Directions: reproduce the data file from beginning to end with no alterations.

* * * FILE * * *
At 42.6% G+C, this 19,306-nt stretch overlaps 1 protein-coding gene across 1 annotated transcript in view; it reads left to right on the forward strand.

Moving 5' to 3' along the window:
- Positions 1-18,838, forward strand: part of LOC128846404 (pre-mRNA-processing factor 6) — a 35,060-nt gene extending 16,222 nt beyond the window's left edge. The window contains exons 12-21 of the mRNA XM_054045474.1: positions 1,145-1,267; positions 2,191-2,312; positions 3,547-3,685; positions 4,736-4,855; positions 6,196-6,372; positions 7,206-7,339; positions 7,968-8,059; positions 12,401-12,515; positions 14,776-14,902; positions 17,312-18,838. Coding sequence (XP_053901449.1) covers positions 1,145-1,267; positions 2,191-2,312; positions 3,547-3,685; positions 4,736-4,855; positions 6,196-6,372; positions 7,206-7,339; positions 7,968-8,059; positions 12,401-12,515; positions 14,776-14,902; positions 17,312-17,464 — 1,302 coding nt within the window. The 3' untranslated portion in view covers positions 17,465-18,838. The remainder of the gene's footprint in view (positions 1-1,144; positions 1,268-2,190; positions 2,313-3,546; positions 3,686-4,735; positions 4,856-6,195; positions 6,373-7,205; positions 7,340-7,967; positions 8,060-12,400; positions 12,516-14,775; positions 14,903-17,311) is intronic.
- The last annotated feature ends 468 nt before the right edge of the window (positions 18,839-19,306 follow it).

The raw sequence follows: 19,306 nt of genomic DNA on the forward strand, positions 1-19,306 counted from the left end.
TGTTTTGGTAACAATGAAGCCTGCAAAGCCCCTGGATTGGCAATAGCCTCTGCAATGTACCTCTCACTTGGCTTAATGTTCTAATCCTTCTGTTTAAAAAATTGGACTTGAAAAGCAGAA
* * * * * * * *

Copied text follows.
At 42.6% G+C, this 19,306-nt stretch overlaps 1 protein-coding gene across 1 annotated transcript in view; it reads left to right on the forward strand.

Moving 5' to 3' along the window:
- Positions 1-18,838, forward strand: part of LOC128846404 (pre-mRNA-processing factor 6) — a 35,060-nt gene extending 16,222 nt beyond the window's left edge. The window contains exons 12-21 of the mRNA XM_054045474.1: positions 1,145-1,267; positions 2,191-2,312; positions 3,547-3,685; positions 4,736-4,855; positions 6,196-6,372; positions 7,206-7,339; positions 7,968-8,059; positions 12,401-12,515; positions 14,776-14,902; positions 17,312-18,838. Coding sequence (XP_053901449.1) covers positions 1,145-1,267; positions 2,191-2,312; positions 3,547-3,685; positions 4,736-4,855; positions 6,196-6,372; positions 7,206-7,339; positions 7,968-8,059; positions 12,401-12,515; positions 14,776-14,902; positions 17,312-17,464 — 1,302 coding nt within the window. The 3' untranslated portion in view covers positions 17,465-18,838. The remainder of the gene's footprint in view (positions 1-1,144; positions 1,268-2,190; positions 2,313-3,546; positions 3,686-4,735; positions 4,856-6,195; positions 6,373-7,205; positions 7,340-7,967; positions 8,060-12,400; positions 12,516-14,775; positions 14,903-17,311) is intronic.
- The last annotated feature ends 468 nt before the right edge of the window (positions 18,839-19,306 follow it).

The raw sequence follows: 19,306 nt of genomic DNA on the forward strand, positions 1-19,306 counted from the left end.
TGTTTTGGTAACAATGAAGCCTGCAAAGCCCCTGGATTGGCAATAGCCTCTGCAATGTACCTCTCACTTGGCTTAATGTTCTAATCCTTCTGTTTAAAAAATTGGACTTGAAAAGCAGAA